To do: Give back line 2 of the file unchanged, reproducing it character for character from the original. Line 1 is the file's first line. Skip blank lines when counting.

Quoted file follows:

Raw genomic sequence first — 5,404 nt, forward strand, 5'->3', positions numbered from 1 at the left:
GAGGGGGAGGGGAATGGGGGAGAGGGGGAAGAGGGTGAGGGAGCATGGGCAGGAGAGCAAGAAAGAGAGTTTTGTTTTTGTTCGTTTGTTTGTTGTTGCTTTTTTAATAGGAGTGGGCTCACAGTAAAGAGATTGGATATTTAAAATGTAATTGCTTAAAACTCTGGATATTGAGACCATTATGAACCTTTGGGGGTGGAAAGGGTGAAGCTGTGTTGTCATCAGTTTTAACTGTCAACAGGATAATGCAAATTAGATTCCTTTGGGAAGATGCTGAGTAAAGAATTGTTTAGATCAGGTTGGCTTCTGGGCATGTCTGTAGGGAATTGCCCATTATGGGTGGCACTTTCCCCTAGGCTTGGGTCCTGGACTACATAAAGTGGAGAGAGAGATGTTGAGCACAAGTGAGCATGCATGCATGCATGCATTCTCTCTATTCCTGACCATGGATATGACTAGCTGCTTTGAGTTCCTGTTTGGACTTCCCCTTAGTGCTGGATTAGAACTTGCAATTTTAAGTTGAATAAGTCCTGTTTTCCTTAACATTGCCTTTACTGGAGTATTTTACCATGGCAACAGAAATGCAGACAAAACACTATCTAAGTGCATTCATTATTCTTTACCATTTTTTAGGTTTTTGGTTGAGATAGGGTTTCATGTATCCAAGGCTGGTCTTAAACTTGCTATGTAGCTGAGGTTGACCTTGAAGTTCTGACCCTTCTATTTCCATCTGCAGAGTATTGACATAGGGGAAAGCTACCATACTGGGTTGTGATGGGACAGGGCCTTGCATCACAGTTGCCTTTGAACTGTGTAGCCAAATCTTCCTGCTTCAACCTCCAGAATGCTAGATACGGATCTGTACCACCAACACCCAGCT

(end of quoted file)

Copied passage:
GAGGGGGAGGGGAATGGGGGAGAGGGGGAAGAGGGTGAGGGAGCATGGGCAGGAGAGCAAGAAAGAGAGTTTTGTTTTTGTTCGTTTGTTTGTTGTTGCTTTTTTAATAGGAGTGGGCTCACAGTAAAGAGATTGGATATTTAAAATGTAATTGCTTAAAACTCTGGATATTGAGACCATTATGAACCTTTGGGGGTGGAAAGGGTGAAGCTGTGTTGTCATCAGTTTTAACTGTCAACAGGATAATGCAAATTAGATTCCTTTGGGAAGATGCTGAGTAAAGAATTGTTTAGATCAGGTTGGCTTCTGGGCATGTCTGTAGGGAATTGCCCATTATGGGTGGCACTTTCCCCTAGGCTTGGGTCCTGGACTACATAAAGTGGAGAGAGAGATGTTGAGCACAAGTGAGCATGCATGCATGCATGCATTCTCTCTATTCCTGACCATGGATATGACTAGCTGCTTTGAGTTCCTGTTTGGACTTCCCCTTAGTGCTGGATTAGAACTTGCAATTTTAAGTTGAATAAGTCCTGTTTTCCTTAACATTGCCTTTACTGGAGTATTTTACCATGGCAACAGAAATGCAGACAAAACACTATCTAAGTGCATTCATTATTCTTTACCATTTTTTAGGTTTTTGGTTGAGATAGGGTTTCATGTATCCAAGGCTGGTCTTAAACTTGCTATGTAGCTGAGGTTGACCTTGAAGTTCTGACCCTTCTATTTCCATCTGCAGAGTATTGACATAGGGGAAAGCTACCATACTGGGTTGTGATGGGACAGGGCCTTGCATCACAGTTGCCTTTGAACTGTGTAGCCAAATCTTCCTGCTTCAACCTCCAGAATGCTAGATACGGATCTGTACCACCAACACCCAGCT